- Entrance to a non-limited enrollment, 4-year Honours B.Sc. program requires a minimum Cumulative Average (CA) of at least 5.0, with specific course requirements and minimum grades in particular courses, as outlined in the Faculty of Science Programs and Degrees section of the Undergraduate Calendar.
- Entrance to a 3-year B.Sc. program requires a minimum Cumulative Average (CA) of at least 3.5, with an average of at least 4.0 (C-) in the required subject courses.
- Please note that admission to our limited enrollment programs is competitive and is based on academic achievement in Level I. Possession of the published minimum requirements does not guarantee admission.
Is it possible to combine subjects from different faculties in an Honours B.Sc. degree program?
- No. Combinations of subjects from the Faculty of Science and other faculties at McMaster are not possible, apart from the designated Combined Honours B.Sc. programs such as Honours Biology & Mathematics, Honours Biology & Environmental Sciences, Honours Biology & Psychology, Neuroscience & Behaviour, Honours Mathematics & Computer Science, and Honours Mathematics & Physics already offered by the Faculty of Science.
What is a Cumulative Grade Point Average (GPA) and how is it calculated?
- Your Cumulative Grade Point Average (GPA) is a weighted average based on the grades obtained in all of the courses that you have taken at McMaster University.
- To calculate your Cumulative Average, you multiply the grade received in a course by the number of units in this course. Use this formula for each course you have completed. Then, add these numbers up and divide this total by the total number of units. This number is your GPA.
- To find out more about the grading system used at McMaster and to see an example of how the Cumulative GPA is calculated, go to the Grading System section in the Undergraduate Calendar.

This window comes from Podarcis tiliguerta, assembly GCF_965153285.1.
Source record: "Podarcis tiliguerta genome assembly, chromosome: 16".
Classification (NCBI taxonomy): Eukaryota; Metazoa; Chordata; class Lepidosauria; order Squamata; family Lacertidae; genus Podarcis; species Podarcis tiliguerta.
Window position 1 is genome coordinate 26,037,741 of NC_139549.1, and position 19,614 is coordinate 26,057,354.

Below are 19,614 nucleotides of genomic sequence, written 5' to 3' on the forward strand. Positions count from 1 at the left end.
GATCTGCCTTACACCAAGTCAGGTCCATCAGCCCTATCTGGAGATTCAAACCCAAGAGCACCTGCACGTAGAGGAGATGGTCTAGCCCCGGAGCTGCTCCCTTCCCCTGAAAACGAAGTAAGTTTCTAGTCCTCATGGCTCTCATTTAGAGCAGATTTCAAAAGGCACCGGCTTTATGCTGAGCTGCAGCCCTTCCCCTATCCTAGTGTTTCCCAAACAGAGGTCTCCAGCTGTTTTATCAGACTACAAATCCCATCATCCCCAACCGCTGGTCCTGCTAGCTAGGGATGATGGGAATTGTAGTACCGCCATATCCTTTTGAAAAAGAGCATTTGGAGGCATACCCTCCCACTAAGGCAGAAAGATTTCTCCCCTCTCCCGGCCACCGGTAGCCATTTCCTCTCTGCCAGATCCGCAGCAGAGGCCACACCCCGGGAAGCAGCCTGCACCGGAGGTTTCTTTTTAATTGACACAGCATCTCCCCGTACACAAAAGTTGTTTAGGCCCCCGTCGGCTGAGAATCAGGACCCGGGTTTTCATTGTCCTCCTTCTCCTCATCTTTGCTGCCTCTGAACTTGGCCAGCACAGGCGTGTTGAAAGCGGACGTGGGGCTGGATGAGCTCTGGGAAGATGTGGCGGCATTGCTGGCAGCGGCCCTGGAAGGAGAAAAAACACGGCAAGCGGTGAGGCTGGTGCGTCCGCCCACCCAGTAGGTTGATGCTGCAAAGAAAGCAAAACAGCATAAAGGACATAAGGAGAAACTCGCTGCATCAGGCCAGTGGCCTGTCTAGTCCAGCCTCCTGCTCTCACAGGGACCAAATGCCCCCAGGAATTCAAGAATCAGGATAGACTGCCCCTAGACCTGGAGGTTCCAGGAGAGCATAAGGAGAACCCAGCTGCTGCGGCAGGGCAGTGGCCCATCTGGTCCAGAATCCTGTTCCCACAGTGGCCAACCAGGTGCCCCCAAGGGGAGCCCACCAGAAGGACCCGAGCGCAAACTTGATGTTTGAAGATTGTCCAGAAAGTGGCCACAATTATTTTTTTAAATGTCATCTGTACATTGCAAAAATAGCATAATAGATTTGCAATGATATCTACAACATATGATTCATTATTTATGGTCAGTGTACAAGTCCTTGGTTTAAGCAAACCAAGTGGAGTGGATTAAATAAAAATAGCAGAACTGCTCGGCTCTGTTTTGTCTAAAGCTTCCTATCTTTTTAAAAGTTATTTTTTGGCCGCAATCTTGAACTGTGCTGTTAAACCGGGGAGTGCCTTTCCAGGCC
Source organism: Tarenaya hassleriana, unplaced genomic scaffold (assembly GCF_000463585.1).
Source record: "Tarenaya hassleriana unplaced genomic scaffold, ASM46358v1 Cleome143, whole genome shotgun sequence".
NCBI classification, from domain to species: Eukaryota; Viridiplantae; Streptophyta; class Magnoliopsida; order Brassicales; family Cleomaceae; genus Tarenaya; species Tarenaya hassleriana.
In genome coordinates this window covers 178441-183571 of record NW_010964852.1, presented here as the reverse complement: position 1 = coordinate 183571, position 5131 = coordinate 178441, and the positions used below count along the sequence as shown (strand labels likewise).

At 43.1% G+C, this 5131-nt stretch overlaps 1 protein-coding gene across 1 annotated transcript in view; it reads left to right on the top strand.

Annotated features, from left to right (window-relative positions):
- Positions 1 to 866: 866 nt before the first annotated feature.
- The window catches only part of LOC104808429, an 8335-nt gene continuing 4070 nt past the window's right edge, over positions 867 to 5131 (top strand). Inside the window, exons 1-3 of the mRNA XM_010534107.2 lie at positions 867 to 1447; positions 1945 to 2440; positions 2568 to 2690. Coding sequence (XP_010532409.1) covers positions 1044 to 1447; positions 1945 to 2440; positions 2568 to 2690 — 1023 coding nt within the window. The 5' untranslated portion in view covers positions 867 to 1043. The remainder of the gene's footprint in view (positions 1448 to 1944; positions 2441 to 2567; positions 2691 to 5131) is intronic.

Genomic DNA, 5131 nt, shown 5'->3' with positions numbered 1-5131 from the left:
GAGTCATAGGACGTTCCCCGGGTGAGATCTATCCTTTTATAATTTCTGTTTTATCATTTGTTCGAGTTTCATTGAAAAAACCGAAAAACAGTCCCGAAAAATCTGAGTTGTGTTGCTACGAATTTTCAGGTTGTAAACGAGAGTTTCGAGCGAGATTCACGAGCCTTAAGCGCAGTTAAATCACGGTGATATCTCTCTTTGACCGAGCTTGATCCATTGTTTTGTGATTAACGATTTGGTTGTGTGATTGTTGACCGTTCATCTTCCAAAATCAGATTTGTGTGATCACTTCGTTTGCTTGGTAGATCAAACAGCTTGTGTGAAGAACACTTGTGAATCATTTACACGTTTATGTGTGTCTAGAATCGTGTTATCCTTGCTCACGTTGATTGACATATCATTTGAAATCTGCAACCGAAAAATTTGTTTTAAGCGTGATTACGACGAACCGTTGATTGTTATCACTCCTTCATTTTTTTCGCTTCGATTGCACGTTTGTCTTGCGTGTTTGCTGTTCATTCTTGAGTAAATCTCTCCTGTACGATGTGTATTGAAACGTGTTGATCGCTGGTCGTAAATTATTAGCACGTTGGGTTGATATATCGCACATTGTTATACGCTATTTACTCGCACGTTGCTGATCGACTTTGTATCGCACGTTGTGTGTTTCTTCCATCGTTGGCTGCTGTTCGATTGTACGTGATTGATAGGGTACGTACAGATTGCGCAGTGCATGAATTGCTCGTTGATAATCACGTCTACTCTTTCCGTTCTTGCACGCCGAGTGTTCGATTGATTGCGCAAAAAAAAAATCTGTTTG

Career & Experiential Learning
Do you offer Co-op Programs?
- Co-operative education or Co-op is an academic program that alternates academic semesters with periods of full-time work experience. Selection to all 14 of our co-op programs is based on academic achievement and an interview. Although entry to a co-op program doesn't begin until Level III, in your first year, it is a good idea to review the co-op program admission requirements in the Faculty of Science section of the Undergraduate Calendar to ensure you are on track with program admission requirements.
- In Level II, you should plan to attend a co-op information session in January. All applications are due in March. Information about our co-op programs and the selection procedure may be obtained from our Science Career and Co-operative Education Office.
- If you are considering applying to a co-op program, you should enrol SCIENCE 2C00 in Level II. This is a non-credit, tuition-free course for Science students that provides an opportunity for you to develop the career skills necessary to create a career path in the Science field.
What are the admission requirements for Ontario medical schools?
- Through the Ontario Medical School Application Service (OMSAS) website, the Ontario Universities' Application Centre offers a great deal of information for students interested in applying to Ontario's medical schools. Additionally, the OMSAS Instruction Booklet can be used as a guide to learn more about Ontario medical school admission requirements.
- Anyone considering entering a degree program in medicine should read the Essential Skills and Abilities Required for the Study of Medicine Policy.
- The Science Careers and Co-operative Education (SCCE) office, located in BSB-127, offers a guideline for professional school requirements on their website.